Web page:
the skeleton woman

Currently I am slowly savoring the book Women Who Run With the Wolves by Clarissa Pinkola Estes, Ph.D. It is a quite long and philosophical book that discusses some stories and myths about the Wild Woman archetype. Beyond the typical rescued-by-a-prince fairytales, these tales teach us through oral history how to nourish our souls and feed the important wild woman spirit within us.

One such story is the Inuit tale of the skeleton woman, which is set to animation here, and I summarize the story below.

A woman is tossed into the sea by her cruel father and her flesh rots away leaving only her bones. Many years later a fisherman snares her, and expecting a huge fish, is shocked and frightened to uncover a skeleton. He flees to the safety of his cave but she is tangled in the line and appears to be chasing him. When he returns to his cave, the light hits her skeleton just so and she seems pitiful rather than scary. He pities her and untangles her from the lines and shows her care. He then falls asleep. During his sleep, a tear drips from his eye. She tastes the tear and her thirst is quenched. She takes out his heart and beats the drum of his heart, gaining energy with which she can sing and rebuild her flesh. She lies next to him and they awake twined together as lovers. It’s said that they lived on and were well-fed by all the creatures she befriended in the sea during her time there.

When we have been cast aside and disposed of, whether it be due to our own actions or due to a person or group not cherishing our value, we die inside. We wait to be reborn, and but a tiny tear can reawaken the hungry heart, even after those many years spent neglected deep within the sea. In order to move forward to the next chapter, sometimes things have to die. Jobs, relationships, people, even parts of ourselves. Everything we experience is part of a cycle of death and rebirth that, as women, we uniquely understand, as beings that can bring life, ourselves.

Estes suggests that as the fisherman sleeps his innocence returns and he is able to trust the woman, feeding her. That we need to re-enter a state of wary innocence each day, not casting it aside “with the coverlet” as we awake in the morning.

“The state of wise innocence is entered by shedding cynicism and protectionism and reentering the state of wonder one sees in most humans who are very young and many who are very old. It is a practice of looking through the eyes of a knowing and loving spirit, instead of through those of the whipped dog…the angry wounded human.”

I take many lessons from each of these stories. But for today I think about things dying in their time to be replaced and renewed as the time comes. And letting myself be warily innocent – not the naïve fool I once was, out of necessity and lack of experience. The skeleton woman who has been cast aside and sees rebirth ahead.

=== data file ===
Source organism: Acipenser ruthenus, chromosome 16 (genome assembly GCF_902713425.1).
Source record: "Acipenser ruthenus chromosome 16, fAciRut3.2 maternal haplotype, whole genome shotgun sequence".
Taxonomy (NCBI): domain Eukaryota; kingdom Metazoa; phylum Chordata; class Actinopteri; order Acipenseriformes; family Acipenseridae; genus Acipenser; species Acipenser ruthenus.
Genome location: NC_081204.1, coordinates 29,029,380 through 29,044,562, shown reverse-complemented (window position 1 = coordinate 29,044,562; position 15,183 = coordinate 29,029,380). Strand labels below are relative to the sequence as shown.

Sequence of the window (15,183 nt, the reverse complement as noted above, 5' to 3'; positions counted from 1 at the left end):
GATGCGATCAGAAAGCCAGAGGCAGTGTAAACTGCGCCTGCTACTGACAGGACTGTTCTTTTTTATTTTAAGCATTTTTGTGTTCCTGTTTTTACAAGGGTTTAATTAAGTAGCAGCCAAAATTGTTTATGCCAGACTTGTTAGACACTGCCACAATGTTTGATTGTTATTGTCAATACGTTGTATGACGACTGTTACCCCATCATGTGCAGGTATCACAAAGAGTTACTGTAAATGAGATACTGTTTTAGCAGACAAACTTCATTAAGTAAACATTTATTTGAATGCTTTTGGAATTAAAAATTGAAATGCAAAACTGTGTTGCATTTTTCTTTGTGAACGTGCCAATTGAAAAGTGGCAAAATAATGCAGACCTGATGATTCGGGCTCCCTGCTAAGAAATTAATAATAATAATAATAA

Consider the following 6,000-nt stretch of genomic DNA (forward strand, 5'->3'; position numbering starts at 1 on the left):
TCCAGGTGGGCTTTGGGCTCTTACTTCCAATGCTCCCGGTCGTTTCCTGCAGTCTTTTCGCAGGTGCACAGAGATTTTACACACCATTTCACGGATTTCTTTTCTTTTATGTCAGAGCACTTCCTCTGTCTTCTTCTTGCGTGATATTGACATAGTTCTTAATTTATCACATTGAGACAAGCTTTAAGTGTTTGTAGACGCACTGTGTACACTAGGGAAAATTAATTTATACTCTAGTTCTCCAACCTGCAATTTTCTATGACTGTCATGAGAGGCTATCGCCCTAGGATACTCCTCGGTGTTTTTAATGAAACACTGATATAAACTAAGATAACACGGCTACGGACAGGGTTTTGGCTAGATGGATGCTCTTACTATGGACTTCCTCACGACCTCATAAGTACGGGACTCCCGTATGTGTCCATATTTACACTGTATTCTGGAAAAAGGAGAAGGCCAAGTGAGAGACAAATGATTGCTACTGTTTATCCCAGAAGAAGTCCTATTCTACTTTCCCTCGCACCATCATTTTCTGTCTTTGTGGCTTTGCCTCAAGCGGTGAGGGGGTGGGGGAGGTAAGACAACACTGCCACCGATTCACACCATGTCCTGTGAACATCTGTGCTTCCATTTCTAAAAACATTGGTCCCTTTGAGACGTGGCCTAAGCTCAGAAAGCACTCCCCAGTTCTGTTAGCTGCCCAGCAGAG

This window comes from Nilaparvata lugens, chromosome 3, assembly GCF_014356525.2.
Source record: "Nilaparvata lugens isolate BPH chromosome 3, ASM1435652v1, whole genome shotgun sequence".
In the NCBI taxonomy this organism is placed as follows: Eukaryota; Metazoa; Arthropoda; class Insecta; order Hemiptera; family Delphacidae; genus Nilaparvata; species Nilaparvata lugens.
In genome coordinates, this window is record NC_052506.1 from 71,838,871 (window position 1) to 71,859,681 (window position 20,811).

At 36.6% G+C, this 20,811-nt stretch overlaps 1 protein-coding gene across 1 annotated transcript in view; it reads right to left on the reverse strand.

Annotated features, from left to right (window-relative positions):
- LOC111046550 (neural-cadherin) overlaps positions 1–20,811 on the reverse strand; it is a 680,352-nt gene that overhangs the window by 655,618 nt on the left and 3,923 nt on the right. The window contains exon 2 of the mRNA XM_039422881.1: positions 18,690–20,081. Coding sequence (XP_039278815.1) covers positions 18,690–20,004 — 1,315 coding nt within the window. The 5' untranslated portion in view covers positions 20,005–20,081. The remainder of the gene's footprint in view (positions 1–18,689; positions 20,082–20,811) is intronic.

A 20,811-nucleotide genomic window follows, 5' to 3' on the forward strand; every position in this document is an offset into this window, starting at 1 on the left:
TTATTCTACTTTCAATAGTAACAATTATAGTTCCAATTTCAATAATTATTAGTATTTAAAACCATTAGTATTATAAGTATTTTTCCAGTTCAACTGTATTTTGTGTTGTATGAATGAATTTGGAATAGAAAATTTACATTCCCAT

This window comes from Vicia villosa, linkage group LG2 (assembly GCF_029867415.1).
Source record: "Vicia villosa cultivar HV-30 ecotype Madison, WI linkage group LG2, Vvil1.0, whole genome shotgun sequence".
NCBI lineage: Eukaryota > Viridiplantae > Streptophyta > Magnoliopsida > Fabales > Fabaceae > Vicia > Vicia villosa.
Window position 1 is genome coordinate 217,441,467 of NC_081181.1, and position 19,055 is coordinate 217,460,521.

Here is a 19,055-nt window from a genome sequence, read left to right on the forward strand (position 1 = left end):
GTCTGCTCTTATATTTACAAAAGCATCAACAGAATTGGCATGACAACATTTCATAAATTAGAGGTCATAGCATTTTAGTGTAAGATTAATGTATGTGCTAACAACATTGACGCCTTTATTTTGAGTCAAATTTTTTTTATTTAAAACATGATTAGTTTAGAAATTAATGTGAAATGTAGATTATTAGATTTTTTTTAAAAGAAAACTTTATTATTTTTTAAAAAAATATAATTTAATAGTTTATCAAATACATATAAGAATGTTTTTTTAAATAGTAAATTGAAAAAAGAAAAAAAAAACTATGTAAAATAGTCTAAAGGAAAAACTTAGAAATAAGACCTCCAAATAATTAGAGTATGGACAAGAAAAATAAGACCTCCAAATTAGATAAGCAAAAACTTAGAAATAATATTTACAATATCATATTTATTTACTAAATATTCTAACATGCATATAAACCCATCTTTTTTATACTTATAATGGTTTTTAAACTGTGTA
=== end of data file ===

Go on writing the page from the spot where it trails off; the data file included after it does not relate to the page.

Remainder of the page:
Care of the Soul

I recently finished reading what can be described as an instruction manual for the care of the soul. The author argues convincingly that we have focused for far too long on the physical and scientific aspects of caring for ourselves and have neglected our souls. From doctors and prescriptions to productivity gurus and psychologists, all of these experts have essentially short-changed us by focusing on problems and solutions and not spending time discussing the deeper meaning to those things that ail us and our cultures.

When we relate to our bodies as having soul, we attend to their beauty, their poetry and their expressiveness. Our very habit of treating the body as a machine, whose muscles are like pulleys and its organs engines, forces its poetry underground, so that we experience the body as an instrument and see its poetics only in illness.

Living our daily life is an art whose aim is not to avoid suffering but simply to live that life itself. Focusing on accomplishing as much as possible, making as much money as possible, minimizing our discomfort and achieving great heights of power do not bring that sense of satisfaction. We get that (we are told) by developing an understanding of ourselves, seeking spiritual succor through history, ritual, self acceptance and awareness.

We remain consistently captivated and distracted by those things that seem instantly comforting. But turning away and giving the soul it’s time and space may be what’s needed to stay seated within the base of our own power. When we distract ourselves, treat our soul’s cries with remedies rather than redemption, we lie to ourselves.

Thomas Moore continues,

One day I would like to make up my own DSM-111 with a list of “disorders” I have seen in my practice. For example, I would want to include the diagnosis “psychological modernism,” an uncritical acceptance of the values of the modern world. It includes blind faith in technology, inordinate attachment to material gadgets and conveniences, uncritical acceptance of the march of scientific progress, devotion to the electronic media, and a life-style dictated by advertising.

He shares in detail too long to explain here how to orchestrate our soul’s escape from the prison of postmodern life. I found the book inspiring with examples from myth and art on how to keep cultivating sacredness and depth.